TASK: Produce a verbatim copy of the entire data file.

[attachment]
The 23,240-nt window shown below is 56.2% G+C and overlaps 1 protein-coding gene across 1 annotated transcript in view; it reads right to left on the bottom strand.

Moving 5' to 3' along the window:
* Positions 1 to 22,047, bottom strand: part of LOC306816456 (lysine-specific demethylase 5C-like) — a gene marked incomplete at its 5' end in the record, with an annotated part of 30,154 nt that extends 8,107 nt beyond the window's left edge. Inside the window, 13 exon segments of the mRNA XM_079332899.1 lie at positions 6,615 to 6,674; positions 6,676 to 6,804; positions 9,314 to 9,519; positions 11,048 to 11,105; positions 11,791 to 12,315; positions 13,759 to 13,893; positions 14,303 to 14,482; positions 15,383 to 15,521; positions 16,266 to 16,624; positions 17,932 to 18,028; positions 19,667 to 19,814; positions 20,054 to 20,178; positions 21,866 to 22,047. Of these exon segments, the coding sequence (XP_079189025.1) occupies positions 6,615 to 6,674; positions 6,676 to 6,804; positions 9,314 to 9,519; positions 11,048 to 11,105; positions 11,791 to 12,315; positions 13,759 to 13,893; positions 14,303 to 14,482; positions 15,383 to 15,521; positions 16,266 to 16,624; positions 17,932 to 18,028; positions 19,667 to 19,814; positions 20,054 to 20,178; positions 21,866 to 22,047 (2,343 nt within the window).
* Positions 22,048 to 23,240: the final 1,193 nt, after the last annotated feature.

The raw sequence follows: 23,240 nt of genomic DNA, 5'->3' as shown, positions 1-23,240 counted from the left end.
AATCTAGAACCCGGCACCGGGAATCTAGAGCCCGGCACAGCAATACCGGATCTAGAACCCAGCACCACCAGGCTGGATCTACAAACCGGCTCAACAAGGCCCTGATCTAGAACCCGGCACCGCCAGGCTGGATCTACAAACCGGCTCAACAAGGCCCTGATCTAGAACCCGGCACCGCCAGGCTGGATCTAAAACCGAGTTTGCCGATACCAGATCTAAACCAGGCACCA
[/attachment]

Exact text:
The 23,240-nt window shown below is 56.2% G+C and overlaps 1 protein-coding gene across 1 annotated transcript in view; it reads right to left on the bottom strand.

Moving 5' to 3' along the window:
* Positions 1 to 22,047, bottom strand: part of LOC306816456 (lysine-specific demethylase 5C-like) — a gene marked incomplete at its 5' end in the record, with an annotated part of 30,154 nt that extends 8,107 nt beyond the window's left edge. Inside the window, 13 exon segments of the mRNA XM_079332899.1 lie at positions 6,615 to 6,674; positions 6,676 to 6,804; positions 9,314 to 9,519; positions 11,048 to 11,105; positions 11,791 to 12,315; positions 13,759 to 13,893; positions 14,303 to 14,482; positions 15,383 to 15,521; positions 16,266 to 16,624; positions 17,932 to 18,028; positions 19,667 to 19,814; positions 20,054 to 20,178; positions 21,866 to 22,047. Of these exon segments, the coding sequence (XP_079189025.1) occupies positions 6,615 to 6,674; positions 6,676 to 6,804; positions 9,314 to 9,519; positions 11,048 to 11,105; positions 11,791 to 12,315; positions 13,759 to 13,893; positions 14,303 to 14,482; positions 15,383 to 15,521; positions 16,266 to 16,624; positions 17,932 to 18,028; positions 19,667 to 19,814; positions 20,054 to 20,178; positions 21,866 to 22,047 (2,343 nt within the window).
* Positions 22,048 to 23,240: the final 1,193 nt, after the last annotated feature.

The raw sequence follows: 23,240 nt of genomic DNA, 5'->3' as shown, positions 1-23,240 counted from the left end.
AATCTAGAACCCGGCACCGGGAATCTAGAGCCCGGCACAGCAATACCGGATCTAGAACCCAGCACCACCAGGCTGGATCTACAAACCGGCTCAACAAGGCCCTGATCTAGAACCCGGCACCGCCAGGCTGGATCTACAAACCGGCTCAACAAGGCCCTGATCTAGAACCCGGCACCGCCAGGCTGGATCTAAAACCGAGTTTGCCGATACCAGATCTAAACCAGGCACCA